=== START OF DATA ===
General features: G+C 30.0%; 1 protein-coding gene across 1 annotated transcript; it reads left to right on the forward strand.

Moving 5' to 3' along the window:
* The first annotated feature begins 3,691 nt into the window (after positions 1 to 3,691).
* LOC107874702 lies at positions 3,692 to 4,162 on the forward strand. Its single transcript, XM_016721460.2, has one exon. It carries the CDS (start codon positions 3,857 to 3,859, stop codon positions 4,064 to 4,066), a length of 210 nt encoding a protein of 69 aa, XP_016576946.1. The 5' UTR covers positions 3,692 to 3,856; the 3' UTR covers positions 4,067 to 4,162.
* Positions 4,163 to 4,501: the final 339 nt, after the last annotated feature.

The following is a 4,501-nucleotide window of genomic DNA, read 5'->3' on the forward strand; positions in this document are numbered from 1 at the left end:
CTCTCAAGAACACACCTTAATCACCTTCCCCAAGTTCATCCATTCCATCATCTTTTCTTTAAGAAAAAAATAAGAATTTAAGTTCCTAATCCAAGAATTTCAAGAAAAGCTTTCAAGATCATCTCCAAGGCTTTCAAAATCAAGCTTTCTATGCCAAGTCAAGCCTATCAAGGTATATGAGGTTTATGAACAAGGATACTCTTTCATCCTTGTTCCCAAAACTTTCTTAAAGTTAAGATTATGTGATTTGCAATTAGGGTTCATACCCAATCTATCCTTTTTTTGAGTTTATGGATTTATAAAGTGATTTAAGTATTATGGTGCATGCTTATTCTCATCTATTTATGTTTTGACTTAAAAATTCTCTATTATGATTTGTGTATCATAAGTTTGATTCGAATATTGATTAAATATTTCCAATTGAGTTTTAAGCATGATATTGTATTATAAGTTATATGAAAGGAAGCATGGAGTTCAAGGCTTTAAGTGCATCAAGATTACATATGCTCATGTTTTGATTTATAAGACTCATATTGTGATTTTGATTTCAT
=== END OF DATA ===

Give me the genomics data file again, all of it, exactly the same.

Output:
General features: G+C 30.0%; 1 protein-coding gene across 1 annotated transcript; it reads left to right on the forward strand.

Moving 5' to 3' along the window:
* The first annotated feature begins 3,691 nt into the window (after positions 1 to 3,691).
* LOC107874702 lies at positions 3,692 to 4,162 on the forward strand. Its single transcript, XM_016721460.2, has one exon. It carries the CDS (start codon positions 3,857 to 3,859, stop codon positions 4,064 to 4,066), a length of 210 nt encoding a protein of 69 aa, XP_016576946.1. The 5' UTR covers positions 3,692 to 3,856; the 3' UTR covers positions 4,067 to 4,162.
* Positions 4,163 to 4,501: the final 339 nt, after the last annotated feature.

The following is a 4,501-nucleotide window of genomic DNA, read 5'->3' on the forward strand; positions in this document are numbered from 1 at the left end:
CTCTCAAGAACACACCTTAATCACCTTCCCCAAGTTCATCCATTCCATCATCTTTTCTTTAAGAAAAAAATAAGAATTTAAGTTCCTAATCCAAGAATTTCAAGAAAAGCTTTCAAGATCATCTCCAAGGCTTTCAAAATCAAGCTTTCTATGCCAAGTCAAGCCTATCAAGGTATATGAGGTTTATGAACAAGGATACTCTTTCATCCTTGTTCCCAAAACTTTCTTAAAGTTAAGATTATGTGATTTGCAATTAGGGTTCATACCCAATCTATCCTTTTTTTGAGTTTATGGATTTATAAAGTGATTTAAGTATTATGGTGCATGCTTATTCTCATCTATTTATGTTTTGACTTAAAAATTCTCTATTATGATTTGTGTATCATAAGTTTGATTCGAATATTGATTAAATATTTCCAATTGAGTTTTAAGCATGATATTGTATTATAAGTTATATGAAAGGAAGCATGGAGTTCAAGGCTTTAAGTGCATCAAGATTACATATGCTCATGTTTTGATTTATAAGACTCATATTGTGATTTTGATTTCAT